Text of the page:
Bless & Felder (1989) describe as ‘flint eluvium’ their units 8-14 of the Hockai section (Hautes Fagnes, covering 2m of weathered to saprolised surface of Cambrian (Revinian) strata of the Stavelot Massif and 2 m of sandy layers remaining of the Vaals Formation, which is not chalk-or flint-bearing. The residual chalk deposits consist of angular silicified chalk and nodular flints in a matrix of loamy sand with quartz and quartzite pebbles. The former testify of the original presence of pure chalks, the latter of clastic admixture. The gravel content is characteristic for localities close to the graben boundary faults, site of tectonic inversion. The sand-rich nature of the matrix also indicates a more proximal position with respect to the source of detrital sediment. Composition of the residual deposits and presumed thickness of the strata before dissolution is in the range of the deposits observed along the Meuse between Visé and Maastricht.


Hockai railway section, Hautes Fagnes, of Clay-with-flints (= vuursteeneluvium) residual deposit, recognizing original decalcified Cretaceous stratalog published by Felder & Bosch, 2000

Underlying strata: Development of a Clay-with-flints deposit is generated from the top of flint-bearing Cretaceous strata and gradually expands at the expense of the underlying strata being dissolved. Along the northern and western margin of the Hesbaye plateau (provinces of Belgian Limburg and Brabant) the Clay-with-flints Formation is thin, enriched in silicified calcarenite and covering the Maastricht Formation. Over the major part of the Hesbaye plateau and also on the hills of the Pays de Herve the Clay-with-flints Formation is overlying chalks of the Gulpen Formation. In the outliers of the Hautes Fagnes and Thudinie, were all chalks have been dissolved, the Clay-with-flints is directly overlying weathered of karstified Paleozoic formations, eventually with a basal layer composed of decalcified glauconitic chalk without flint.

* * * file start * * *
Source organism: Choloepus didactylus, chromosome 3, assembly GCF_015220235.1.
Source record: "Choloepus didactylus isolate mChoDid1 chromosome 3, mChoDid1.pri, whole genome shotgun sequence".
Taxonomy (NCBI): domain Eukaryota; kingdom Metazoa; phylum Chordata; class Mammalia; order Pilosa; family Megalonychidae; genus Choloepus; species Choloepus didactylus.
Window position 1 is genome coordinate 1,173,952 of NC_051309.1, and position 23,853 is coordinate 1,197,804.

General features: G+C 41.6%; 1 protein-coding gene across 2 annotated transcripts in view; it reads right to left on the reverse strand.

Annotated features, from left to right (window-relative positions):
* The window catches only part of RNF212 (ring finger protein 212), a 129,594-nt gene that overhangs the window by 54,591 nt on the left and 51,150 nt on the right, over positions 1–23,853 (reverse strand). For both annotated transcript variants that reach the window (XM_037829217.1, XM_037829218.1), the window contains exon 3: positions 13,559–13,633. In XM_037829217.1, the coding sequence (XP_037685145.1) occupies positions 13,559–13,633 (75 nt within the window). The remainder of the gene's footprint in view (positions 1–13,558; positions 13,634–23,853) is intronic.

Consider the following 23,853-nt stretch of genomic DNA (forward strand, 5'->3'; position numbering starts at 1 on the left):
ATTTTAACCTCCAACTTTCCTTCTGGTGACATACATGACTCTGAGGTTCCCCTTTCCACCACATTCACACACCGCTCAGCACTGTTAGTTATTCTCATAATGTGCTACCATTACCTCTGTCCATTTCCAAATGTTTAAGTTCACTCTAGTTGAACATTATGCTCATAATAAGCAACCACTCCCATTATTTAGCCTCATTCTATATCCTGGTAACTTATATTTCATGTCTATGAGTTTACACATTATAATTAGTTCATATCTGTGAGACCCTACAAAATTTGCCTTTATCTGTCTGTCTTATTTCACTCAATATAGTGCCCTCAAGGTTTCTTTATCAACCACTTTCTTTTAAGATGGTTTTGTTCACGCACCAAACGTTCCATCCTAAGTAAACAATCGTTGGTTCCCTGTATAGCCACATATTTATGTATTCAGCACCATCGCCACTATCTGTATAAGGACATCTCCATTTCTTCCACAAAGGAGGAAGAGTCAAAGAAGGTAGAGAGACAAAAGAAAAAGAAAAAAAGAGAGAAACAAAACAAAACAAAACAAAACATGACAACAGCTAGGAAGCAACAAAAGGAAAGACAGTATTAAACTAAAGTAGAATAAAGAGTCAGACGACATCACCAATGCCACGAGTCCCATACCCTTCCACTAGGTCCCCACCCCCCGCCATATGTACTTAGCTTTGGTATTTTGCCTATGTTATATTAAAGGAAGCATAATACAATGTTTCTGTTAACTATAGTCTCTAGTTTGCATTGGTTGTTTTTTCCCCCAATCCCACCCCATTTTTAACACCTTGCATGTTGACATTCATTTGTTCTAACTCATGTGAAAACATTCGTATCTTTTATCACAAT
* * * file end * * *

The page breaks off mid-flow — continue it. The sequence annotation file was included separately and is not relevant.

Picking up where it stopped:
Overlying strata: Clays-with-flints are covered by transgressive Cenozoic sands with basal gravel of rounded flints. In the Hesbaye, Pays de Herve and Hautes Fagnes areas these sands are of presumed Oligocene age. Along the northern and western edges of the Clays-with-flints occurrence they might be covered by the Formations of Heers or Hannut but are less developed there and barely distinguished from the regular top flint layers of the underlying Cretaceous. In most cases and over the largest part of the Hesbaye plateau the Clay-with-flints is stripped of its Cenozoic cover and directly occurring beneath the Pleistocene loess – loam mantle. On slopes Clay-with-flints may get mixed up with other superficial or fractured deposits into colluvium.

Area: Hesbaye region in the province of Liège, adjacent part of the province of Belgian Limbourg belonging to the Geer hydrographic basin, on hilltops of the Pays de Herve including its morphological extension in Belgian and Dutch provinces of Limbourg, residual Cretaceous deposits in the Hautes Fagnes (on the north flank of the Stavelot Massif).